It is also true that when persons die or experience life-altering complications outside of a hospital from a properly-prescribed and correctly taken medication, it is unlikely that their cause of death will be attributed to the medication that was actually responsible. It is more likely that their death will be attributed to the secondary effect, such as when the medication causes a heart attack or a stroke. Then, the cause of death would be listed as a stroke, rather than as a result of the medication (such as one of the leading NSAID drugs, its black-box warnings clearly state that they can increase the risk of heart attack or stroke).
In addition, all reporting of adverse events, reactions, and deaths is performed by doctors. There is no consumer reporting database collecting reports, where a family member of someone who died of a stroke could easily make a report to state that their medication was being taken prior to death or debilitation. Such anecdotal data could be useful in providing more complete data for aggregation and pattern tracking.
The American Journal Of Medical Quality found in surveys at hospitals that the reporting systems in place are under-utilized by doctors, with only about 43% of physicians contributing to the database at all. There is no Federal mandate, as of yet, with regard to reporting systems, though over half the states now have such systems in place.
This likely means that the incidence of errors, including doctor-caused deaths, is likely higher than the present projected numbers could possibly indicate, since most doctors are not reporting possible or known issues.
The author of the Forbes piece, Steven Salzberg, is a respected researcher at the very same place that Barbara Starfield, now passed, once taught at, Johns Hopkins University. Therefore, Mr. Salzberg should be familiar with her past research and similar studies that have been conducted demonstrating that conventional medicine is actually the “dangerous” medicine, warranting caution, at the very least.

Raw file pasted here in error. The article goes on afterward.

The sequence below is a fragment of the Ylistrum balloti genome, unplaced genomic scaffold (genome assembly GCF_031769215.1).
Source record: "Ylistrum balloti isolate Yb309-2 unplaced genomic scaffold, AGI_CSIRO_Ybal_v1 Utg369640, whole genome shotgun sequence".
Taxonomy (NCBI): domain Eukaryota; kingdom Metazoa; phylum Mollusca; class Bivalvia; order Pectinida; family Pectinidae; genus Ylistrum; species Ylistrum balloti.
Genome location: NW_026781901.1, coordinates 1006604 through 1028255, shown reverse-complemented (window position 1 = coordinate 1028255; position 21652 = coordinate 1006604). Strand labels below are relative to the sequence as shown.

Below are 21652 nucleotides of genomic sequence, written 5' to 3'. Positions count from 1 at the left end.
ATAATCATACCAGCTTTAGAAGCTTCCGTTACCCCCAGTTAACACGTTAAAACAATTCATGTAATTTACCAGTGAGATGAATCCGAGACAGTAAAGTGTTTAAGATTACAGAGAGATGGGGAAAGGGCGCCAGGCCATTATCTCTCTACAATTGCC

Yet, the premise of his article completely ignores this important fact. Why provide more money for research to the NIH, as he suggests, when there may be less dangerous alternative medical treatments for the same conditions? Considering that the facts are the converse of what he suggests, why would a researcher discourage alternatives to something that is among leading causes of death for Americans?
So, now we shall return to the main premise of the Forbes article: that there are no effective alternative treatments for any health condition that have been discovered through research. This is an untrue statement that does not reflect the reality of present-day research.
We shall show the effects of two such “alternative health” discoveries that are now in the mainstream and have been researched extensively, one of them by the very same group lauded by Salzberg in the Forbes article, the National Eye Institute, part of the Federal government’s National Institutes of Health umbrella organization.
The other discovery was researched and discovered by the March of Dimes after many years dedicated to exploring all avenues that may help reduce suffering by preventing birth defects. I choose to discuss only two here, for the sake of brevity. This article would be exhaustively verbose if we discussed every alternative treatment with evidence supporting it.
Perhaps you are aware of the detrimental effect of macular degeneration on the quality of life in the aging population. The authors would wonder if the reader is also aware of the AREDS study, and its results.
The AREDS study was conducted by the NEI of the NIH. While unusual for the NIH to research an herbal formulation, this study was crucial, since macular degeneration has no real conventional treatment, and affects a large percentage of the aging population. With America set to have record numbers of retirees as the Boomer generation gets older, this is especially significant.
It could just as easily and
appropriately have been conducted by the NCCIH, because this is an herb and vitamin combination and the NCCIH focuses on herbs and vitamins, among other relevant topics.